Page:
Most of what kids know about drugs they don't pick up in a classroom. They get their information from billboards on the sides of highways; from movies, magazines, and the Internet; from parents who drink at the dinner table; or from friends who experiment when nobody's home.
They get information about drugs - legal and otherwise - from so many sources, and today, it seems, the messages they are picking up may be more muddled than ever before.
"There are so many mixed messages that kids think everybody is lying," says Mike Gray, a screenwriter and the author of "Drug Crazy: How We Got Into This Mess and How We Can Get Out." "Drug education is not about science. It's not about justice. It's about theater."
As adolescents in America experiment with drugs at ever younger ages, the adults around often counter with dramatic presentations on the dangers of illegal drug us. But coming from within a culture saturated with drugs yet also terrified of them, adults themselves may not understand how contradictory and confusing their guidelines can sound.
For instance, kids are often told: Illicit drugs are bad and you should never do them; prescription drugs are fine and can be counted on to enhance fitness and happiness as long as a doctor prescribes them; alcohol is all right and will help you relax and enjoy life as long as you're older than 21.
"There are good drugs and bad drugs," says Larry Murry, a senior fellow at Columbia University in New York who runs the prevention program CASASTART. "We know cigarettes are bad, but opiates, for example, are good - except when they're misused. To any thinking person, it's confusing."
Adults may be accustomed to reconciling such apparent contradictions - but for children it can be harder.
Drug education, both formal and informal, usually kicks in at a sensitive age, around early middle school, just when kids are first struggling with notions of what happiness is and how to attain it. They are just beginning to learn how to enhance and avoid certain emotions, how to look and feel good, and many feel their job is to strive to build a perfect mind, a perfect body, a perfect life.
There is today a cultural infatuation with perfection that convinces kids at a young age that drugs - especially legal ones - may be used a tool that leads to perfection, says Lawrence Diller, a behavior-development pediatrician and the author of "Running on Ritalin,"
It's part of a broader societal shift, says Dr. Diller.
"The whole psychiatry movement basically got hijacked by the pharmaceutical industry in the late '80s," he charges. "The discovery of certain drugs and the power of certain drug companies actually altered the way we think of ourselves."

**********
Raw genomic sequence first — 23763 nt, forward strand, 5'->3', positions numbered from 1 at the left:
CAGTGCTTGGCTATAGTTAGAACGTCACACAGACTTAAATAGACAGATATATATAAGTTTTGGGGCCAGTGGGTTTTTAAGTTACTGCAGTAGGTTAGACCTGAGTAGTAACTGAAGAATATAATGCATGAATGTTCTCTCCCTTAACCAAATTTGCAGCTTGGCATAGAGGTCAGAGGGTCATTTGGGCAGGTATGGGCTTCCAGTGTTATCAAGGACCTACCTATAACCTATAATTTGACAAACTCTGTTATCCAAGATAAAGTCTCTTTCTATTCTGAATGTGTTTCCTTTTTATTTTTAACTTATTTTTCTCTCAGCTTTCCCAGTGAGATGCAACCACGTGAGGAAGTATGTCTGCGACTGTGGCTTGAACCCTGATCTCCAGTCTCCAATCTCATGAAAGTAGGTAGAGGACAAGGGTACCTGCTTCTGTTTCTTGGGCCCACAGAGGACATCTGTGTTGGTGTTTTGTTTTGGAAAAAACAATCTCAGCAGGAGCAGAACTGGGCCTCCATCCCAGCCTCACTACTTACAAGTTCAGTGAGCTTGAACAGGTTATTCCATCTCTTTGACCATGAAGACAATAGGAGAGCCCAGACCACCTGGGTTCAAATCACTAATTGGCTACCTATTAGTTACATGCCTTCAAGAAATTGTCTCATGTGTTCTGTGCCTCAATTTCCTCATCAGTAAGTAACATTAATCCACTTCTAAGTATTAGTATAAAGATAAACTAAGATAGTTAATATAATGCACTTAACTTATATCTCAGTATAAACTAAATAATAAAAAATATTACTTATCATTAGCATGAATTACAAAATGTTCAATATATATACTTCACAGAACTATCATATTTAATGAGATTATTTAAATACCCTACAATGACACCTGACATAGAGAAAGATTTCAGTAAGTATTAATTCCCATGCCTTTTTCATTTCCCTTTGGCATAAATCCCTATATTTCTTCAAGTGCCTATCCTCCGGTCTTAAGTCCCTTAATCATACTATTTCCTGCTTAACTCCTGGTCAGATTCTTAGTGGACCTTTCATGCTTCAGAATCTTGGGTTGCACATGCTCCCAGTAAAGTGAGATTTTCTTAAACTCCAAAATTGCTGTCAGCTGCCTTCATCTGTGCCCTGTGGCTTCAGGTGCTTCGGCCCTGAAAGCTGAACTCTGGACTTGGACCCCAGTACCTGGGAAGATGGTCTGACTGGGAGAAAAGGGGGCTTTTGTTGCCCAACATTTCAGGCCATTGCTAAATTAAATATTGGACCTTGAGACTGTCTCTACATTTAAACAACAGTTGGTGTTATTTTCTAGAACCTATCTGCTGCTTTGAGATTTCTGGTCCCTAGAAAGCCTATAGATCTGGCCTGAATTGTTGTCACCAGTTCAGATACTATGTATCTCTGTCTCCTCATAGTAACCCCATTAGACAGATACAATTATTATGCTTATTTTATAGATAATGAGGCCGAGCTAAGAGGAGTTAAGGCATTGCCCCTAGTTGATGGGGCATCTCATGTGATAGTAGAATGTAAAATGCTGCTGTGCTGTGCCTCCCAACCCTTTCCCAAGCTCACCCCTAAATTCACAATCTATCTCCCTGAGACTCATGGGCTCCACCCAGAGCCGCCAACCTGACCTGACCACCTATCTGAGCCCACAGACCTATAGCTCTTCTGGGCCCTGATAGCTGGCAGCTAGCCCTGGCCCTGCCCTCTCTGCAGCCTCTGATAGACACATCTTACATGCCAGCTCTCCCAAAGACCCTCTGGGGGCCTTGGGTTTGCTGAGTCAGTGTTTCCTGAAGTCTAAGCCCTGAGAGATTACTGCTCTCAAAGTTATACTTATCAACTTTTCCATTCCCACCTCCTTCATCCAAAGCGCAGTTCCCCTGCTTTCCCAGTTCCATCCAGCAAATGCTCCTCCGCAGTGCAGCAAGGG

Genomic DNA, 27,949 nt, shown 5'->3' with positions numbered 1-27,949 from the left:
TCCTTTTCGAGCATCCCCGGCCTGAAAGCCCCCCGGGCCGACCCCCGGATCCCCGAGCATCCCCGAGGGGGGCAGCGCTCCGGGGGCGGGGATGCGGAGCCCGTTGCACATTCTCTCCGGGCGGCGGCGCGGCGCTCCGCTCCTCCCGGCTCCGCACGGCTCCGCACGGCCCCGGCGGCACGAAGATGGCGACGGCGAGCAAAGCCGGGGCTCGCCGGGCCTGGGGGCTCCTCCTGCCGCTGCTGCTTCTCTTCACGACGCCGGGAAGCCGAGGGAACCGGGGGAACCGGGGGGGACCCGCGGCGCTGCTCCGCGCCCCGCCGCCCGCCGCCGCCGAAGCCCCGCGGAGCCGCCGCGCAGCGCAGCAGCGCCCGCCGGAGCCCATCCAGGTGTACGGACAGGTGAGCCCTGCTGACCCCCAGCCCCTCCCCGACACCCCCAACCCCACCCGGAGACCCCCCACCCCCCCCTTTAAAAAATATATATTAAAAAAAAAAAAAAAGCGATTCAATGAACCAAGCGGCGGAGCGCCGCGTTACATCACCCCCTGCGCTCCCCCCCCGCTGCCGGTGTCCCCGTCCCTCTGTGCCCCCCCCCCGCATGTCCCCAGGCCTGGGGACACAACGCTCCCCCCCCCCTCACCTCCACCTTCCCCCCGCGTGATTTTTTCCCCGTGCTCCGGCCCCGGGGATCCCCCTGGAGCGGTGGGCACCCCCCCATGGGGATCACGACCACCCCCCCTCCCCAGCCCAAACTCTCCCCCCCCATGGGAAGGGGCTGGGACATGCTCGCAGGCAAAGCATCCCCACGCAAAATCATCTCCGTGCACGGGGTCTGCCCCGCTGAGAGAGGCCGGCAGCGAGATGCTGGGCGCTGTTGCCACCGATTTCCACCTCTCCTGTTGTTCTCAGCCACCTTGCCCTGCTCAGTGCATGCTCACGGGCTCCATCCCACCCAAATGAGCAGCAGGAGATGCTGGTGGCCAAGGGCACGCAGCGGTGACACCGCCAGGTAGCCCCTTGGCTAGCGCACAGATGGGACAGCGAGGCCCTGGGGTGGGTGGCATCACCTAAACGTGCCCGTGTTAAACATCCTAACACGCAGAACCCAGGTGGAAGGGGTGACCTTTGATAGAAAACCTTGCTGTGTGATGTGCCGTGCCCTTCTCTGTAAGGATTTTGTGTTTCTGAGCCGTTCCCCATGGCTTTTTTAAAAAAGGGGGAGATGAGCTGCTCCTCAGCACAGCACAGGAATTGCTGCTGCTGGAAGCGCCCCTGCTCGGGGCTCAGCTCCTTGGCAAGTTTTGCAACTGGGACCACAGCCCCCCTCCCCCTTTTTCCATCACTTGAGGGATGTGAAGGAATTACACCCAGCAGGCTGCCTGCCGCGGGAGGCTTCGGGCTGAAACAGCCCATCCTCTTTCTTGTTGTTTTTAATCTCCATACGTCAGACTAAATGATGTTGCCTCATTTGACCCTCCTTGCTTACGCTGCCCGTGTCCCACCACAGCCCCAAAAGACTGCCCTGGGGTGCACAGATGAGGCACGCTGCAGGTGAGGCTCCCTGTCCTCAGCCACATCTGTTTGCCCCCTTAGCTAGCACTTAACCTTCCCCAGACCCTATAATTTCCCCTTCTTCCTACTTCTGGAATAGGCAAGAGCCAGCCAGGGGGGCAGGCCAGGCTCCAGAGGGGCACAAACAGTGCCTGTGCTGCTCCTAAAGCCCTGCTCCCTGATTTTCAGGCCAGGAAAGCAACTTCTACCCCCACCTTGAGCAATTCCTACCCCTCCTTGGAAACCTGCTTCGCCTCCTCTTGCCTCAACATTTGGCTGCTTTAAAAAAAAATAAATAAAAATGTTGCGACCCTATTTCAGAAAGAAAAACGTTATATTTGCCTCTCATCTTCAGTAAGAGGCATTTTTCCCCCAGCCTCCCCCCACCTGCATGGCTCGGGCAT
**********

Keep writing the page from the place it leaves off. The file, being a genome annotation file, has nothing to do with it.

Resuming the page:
Certainly illicit drugs have been part of the landscape of American youths for some decades now. When the US government released "Monitoring the Future" - its most comprehensive study of drug use among US high school students - for the first time in 1975, 55 percent of high school students said they had tried an illegal drug at least once.
A few decades of small spikes and dips later, that number now hovers at about 53 percent today, which means that despite decades of antidrug education programs in schools, drug use among American teens has held steady.
With more kids than ever being prescribed legal mood-altering drugs like Ritalin, some experts worry that the message they may be picking up is: Drugs are supposed to make you feel better, or look better, or perform better.
Diller, who himself prescribes Ritalin to children, has reservations about the way the drug is being used.
"I worry that Ritalin becomes a substitute for other important factors, such as parents parenting better and teachers teaching better," he says. When that happens, he says, "the doctor winds up being complicit with values that are not good for children."
Society is normalizing the use of self-improvement drugs, and kids are acutely aware of that, says Peter Kramer, a professor at Brown University in Providence, R.I., and author of "Listening to Prozac."
"There's a phenomenon of giving medication to people who are fairly healthy," he says, "and having them overshoot to a point where they are more culturally rewarded."
That may be one reason why it's hard for today's adolescents to absorb the message when adults want them to understand that drugs can also be dangerous.
When the federal government founded the National Youth Anti-Drug Media Campaign in 1998, it tried to instill in children the notion of an "anti-drug" with 30-second MTV-like ad spots.
But the government's own study conducted by the University of Pennsylvania later found that, while parents responded well to the campaign, kids did not. In fact, the study concluded, kids more heavily exposed to the ads were actually more likely to experiment with illegal drugs.
No "anti-drug," it seems, has been able to override the pervasive message that drugs exist to make people feel better.
What makes some kids more likely to experiment with drugs than others?
If you asked most drug-education experts, they would tell you Jordan Temple is a "high risk" potential user.
The streets of his Long Island City neighborhood in Queens are teeming with dealers. Some family members and friends are users.
A glance at Jordan, 15, on the street, reveals a skateboard tucked under his arm, baggy jeans, and dark skin.
But that quick look wouldn't reveal a report card decorated with A's, a penchant for chess, an early fascination with biology, and an ability to run a mile in less than 5-1/2 minutes.
It would also fail to include the fact that Jordan has been accepted to Darrow, one of the nation's most prestigious boarding schools, in upstate New York.